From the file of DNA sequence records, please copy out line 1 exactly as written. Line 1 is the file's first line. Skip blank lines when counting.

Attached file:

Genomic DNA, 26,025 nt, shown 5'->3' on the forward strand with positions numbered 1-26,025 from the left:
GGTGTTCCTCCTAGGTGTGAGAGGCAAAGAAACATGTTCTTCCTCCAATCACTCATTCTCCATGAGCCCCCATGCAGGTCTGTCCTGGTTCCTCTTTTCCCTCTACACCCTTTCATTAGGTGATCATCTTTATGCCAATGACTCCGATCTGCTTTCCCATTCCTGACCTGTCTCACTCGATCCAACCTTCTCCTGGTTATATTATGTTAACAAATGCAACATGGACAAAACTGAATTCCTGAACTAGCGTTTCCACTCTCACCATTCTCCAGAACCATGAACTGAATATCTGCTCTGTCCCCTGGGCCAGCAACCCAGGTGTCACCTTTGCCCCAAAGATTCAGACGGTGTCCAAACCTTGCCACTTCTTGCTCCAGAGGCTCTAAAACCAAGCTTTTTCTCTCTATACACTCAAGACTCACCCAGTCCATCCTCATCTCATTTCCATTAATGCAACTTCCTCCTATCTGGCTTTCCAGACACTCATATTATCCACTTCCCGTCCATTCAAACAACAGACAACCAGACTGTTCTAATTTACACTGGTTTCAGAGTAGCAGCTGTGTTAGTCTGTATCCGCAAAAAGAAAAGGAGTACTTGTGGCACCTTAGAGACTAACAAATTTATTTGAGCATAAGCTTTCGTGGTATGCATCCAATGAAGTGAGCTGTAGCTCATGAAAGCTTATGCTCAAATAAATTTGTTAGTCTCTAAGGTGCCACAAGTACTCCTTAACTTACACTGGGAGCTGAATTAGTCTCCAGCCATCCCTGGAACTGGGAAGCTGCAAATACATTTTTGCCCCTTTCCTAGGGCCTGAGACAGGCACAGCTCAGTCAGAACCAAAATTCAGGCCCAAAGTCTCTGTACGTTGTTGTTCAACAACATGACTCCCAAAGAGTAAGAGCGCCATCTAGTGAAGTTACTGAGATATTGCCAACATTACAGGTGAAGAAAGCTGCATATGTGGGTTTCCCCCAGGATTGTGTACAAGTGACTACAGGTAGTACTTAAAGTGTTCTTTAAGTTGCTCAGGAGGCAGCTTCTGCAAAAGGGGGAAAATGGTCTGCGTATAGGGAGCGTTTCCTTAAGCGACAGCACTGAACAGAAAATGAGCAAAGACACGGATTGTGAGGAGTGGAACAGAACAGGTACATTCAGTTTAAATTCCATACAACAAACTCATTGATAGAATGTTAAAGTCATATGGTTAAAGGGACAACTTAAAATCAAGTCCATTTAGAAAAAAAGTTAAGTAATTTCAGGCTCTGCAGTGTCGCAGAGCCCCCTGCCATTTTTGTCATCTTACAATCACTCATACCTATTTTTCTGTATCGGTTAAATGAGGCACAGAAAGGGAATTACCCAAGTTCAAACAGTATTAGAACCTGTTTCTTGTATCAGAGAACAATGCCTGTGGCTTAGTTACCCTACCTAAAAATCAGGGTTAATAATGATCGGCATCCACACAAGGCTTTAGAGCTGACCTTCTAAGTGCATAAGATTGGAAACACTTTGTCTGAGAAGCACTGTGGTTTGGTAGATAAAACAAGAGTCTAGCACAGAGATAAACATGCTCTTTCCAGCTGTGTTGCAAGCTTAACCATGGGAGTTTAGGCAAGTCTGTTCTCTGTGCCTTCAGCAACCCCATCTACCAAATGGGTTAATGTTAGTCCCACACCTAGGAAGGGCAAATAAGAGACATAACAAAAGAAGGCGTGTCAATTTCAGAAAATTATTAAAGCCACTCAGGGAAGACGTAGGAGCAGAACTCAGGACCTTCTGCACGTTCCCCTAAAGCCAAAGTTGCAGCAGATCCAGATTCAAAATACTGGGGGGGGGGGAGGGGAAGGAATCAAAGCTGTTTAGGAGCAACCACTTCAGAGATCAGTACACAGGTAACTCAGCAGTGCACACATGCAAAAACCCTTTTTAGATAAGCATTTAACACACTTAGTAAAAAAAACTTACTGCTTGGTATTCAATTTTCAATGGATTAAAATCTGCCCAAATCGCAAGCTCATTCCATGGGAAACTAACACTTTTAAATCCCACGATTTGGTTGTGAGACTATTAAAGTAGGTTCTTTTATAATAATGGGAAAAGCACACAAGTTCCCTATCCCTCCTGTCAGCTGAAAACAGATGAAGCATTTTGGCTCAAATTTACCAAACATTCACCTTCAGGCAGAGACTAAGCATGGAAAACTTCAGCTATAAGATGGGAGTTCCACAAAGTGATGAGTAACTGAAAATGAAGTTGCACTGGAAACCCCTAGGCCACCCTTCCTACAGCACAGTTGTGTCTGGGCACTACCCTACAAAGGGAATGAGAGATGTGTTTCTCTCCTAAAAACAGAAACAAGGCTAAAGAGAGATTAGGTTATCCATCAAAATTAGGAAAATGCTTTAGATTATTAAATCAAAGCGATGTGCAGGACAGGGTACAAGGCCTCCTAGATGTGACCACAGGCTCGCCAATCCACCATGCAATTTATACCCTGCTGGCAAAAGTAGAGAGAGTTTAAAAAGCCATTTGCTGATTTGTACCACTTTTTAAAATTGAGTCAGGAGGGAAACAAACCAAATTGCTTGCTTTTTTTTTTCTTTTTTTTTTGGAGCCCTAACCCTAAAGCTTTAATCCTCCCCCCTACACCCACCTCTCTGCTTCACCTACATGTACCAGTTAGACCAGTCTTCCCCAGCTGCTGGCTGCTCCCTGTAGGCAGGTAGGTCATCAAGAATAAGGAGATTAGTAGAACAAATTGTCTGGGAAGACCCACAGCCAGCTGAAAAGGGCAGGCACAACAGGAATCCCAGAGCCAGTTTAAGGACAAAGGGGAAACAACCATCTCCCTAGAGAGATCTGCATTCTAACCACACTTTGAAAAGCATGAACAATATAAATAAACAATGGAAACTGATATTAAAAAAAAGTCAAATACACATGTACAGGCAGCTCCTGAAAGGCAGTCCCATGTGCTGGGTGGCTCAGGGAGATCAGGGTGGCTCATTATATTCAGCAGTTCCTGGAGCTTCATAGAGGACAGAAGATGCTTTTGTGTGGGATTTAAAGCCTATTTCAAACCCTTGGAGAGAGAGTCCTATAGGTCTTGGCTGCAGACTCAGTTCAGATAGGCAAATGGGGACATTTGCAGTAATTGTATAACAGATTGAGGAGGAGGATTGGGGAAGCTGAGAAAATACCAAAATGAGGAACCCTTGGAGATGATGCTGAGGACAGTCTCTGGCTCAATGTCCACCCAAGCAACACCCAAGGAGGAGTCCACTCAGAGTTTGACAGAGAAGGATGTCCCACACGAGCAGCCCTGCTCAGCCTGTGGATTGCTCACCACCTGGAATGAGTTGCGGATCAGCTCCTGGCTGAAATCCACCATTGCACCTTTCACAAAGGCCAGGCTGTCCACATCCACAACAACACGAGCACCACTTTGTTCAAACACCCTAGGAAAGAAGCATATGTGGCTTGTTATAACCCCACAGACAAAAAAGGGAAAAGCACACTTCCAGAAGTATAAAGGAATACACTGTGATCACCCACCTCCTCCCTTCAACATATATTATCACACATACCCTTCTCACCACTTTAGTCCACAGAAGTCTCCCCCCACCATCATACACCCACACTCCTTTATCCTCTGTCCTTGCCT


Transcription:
Genomic DNA, 26,025 nt, shown 5'->3' on the forward strand with positions numbered 1-26,025 from the left: